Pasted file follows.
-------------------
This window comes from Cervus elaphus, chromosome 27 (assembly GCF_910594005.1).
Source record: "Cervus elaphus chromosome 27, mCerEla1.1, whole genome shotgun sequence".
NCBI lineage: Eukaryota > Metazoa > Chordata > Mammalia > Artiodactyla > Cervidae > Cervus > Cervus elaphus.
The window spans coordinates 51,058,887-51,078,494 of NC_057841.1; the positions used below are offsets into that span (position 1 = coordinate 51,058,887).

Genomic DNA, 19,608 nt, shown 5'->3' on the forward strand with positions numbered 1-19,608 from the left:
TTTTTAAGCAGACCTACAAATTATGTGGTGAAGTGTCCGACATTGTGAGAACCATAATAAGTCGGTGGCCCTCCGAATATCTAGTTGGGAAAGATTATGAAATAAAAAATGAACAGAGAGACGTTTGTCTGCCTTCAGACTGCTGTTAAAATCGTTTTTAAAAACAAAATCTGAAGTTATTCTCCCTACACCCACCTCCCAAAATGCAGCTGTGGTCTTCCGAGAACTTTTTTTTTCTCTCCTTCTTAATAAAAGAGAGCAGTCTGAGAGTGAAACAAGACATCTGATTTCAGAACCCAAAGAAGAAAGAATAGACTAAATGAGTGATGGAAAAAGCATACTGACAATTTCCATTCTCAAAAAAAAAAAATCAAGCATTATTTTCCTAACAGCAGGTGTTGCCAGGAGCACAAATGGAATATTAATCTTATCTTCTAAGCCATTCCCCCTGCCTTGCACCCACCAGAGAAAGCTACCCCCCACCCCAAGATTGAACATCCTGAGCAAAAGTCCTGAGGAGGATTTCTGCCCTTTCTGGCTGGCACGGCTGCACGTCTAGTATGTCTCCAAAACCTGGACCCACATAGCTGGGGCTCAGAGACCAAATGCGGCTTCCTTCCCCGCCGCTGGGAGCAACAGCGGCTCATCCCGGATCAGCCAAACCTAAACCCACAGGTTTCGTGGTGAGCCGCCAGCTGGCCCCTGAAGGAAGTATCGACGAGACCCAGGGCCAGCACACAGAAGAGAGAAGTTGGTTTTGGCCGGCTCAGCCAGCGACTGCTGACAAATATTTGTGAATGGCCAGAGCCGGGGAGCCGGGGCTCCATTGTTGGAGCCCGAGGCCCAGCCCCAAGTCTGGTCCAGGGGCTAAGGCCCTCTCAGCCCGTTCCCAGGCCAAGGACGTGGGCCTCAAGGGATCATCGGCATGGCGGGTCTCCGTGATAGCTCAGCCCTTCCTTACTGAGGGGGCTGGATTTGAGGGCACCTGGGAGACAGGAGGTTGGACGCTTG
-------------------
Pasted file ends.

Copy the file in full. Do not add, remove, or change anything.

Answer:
This window comes from Cervus elaphus, chromosome 27 (assembly GCF_910594005.1).
Source record: "Cervus elaphus chromosome 27, mCerEla1.1, whole genome shotgun sequence".
NCBI lineage: Eukaryota > Metazoa > Chordata > Mammalia > Artiodactyla > Cervidae > Cervus > Cervus elaphus.
The window spans coordinates 51,058,887-51,078,494 of NC_057841.1; the positions used below are offsets into that span (position 1 = coordinate 51,058,887).

Genomic DNA, 19,608 nt, shown 5'->3' on the forward strand with positions numbered 1-19,608 from the left:
TTTTTAAGCAGACCTACAAATTATGTGGTGAAGTGTCCGACATTGTGAGAACCATAATAAGTCGGTGGCCCTCCGAATATCTAGTTGGGAAAGATTATGAAATAAAAAATGAACAGAGAGACGTTTGTCTGCCTTCAGACTGCTGTTAAAATCGTTTTTAAAAACAAAATCTGAAGTTATTCTCCCTACACCCACCTCCCAAAATGCAGCTGTGGTCTTCCGAGAACTTTTTTTTTCTCTCCTTCTTAATAAAAGAGAGCAGTCTGAGAGTGAAACAAGACATCTGATTTCAGAACCCAAAGAAGAAAGAATAGACTAAATGAGTGATGGAAAAAGCATACTGACAATTTCCATTCTCAAAAAAAAAAAATCAAGCATTATTTTCCTAACAGCAGGTGTTGCCAGGAGCACAAATGGAATATTAATCTTATCTTCTAAGCCATTCCCCCTGCCTTGCACCCACCAGAGAAAGCTACCCCCCACCCCAAGATTGAACATCCTGAGCAAAAGTCCTGAGGAGGATTTCTGCCCTTTCTGGCTGGCACGGCTGCACGTCTAGTATGTCTCCAAAACCTGGACCCACATAGCTGGGGCTCAGAGACCAAATGCGGCTTCCTTCCCCGCCGCTGGGAGCAACAGCGGCTCATCCCGGATCAGCCAAACCTAAACCCACAGGTTTCGTGGTGAGCCGCCAGCTGGCCCCTGAAGGAAGTATCGACGAGACCCAGGGCCAGCACACAGAAGAGAGAAGTTGGTTTTGGCCGGCTCAGCCAGCGACTGCTGACAAATATTTGTGAATGGCCAGAGCCGGGGAGCCGGGGCTCCATTGTTGGAGCCCGAGGCCCAGCCCCAAGTCTGGTCCAGGGGCTAAGGCCCTCTCAGCCCGTTCCCAGGCCAAGGACGTGGGCCTCAAGGGATCATCGGCATGGCGGGTCTCCGTGATAGCTCAGCCCTTCCTTACTGAGGGGGCTGGATTTGAGGGCACCTGGGAGACAGGAGGTTGGACGCTTG